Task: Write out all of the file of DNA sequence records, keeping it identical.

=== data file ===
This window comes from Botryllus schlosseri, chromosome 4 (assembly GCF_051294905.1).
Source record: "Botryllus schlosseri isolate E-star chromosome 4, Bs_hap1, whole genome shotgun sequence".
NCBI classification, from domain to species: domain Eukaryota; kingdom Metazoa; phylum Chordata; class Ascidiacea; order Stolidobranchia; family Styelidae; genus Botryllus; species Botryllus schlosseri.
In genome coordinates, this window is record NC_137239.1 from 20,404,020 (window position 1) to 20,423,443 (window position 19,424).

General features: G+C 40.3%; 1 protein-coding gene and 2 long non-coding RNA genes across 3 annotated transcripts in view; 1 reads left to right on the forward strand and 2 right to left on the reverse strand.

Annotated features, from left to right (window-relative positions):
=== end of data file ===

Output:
This window comes from Botryllus schlosseri, chromosome 4 (assembly GCF_051294905.1).
Source record: "Botryllus schlosseri isolate E-star chromosome 4, Bs_hap1, whole genome shotgun sequence".
NCBI classification, from domain to species: domain Eukaryota; kingdom Metazoa; phylum Chordata; class Ascidiacea; order Stolidobranchia; family Styelidae; genus Botryllus; species Botryllus schlosseri.
In genome coordinates, this window is record NC_137239.1 from 20,404,020 (window position 1) to 20,423,443 (window position 19,424).

General features: G+C 40.3%; 1 protein-coding gene and 2 long non-coding RNA genes across 3 annotated transcripts in view; 1 reads left to right on the forward strand and 2 right to left on the reverse strand.

Annotated features, from left to right (window-relative positions):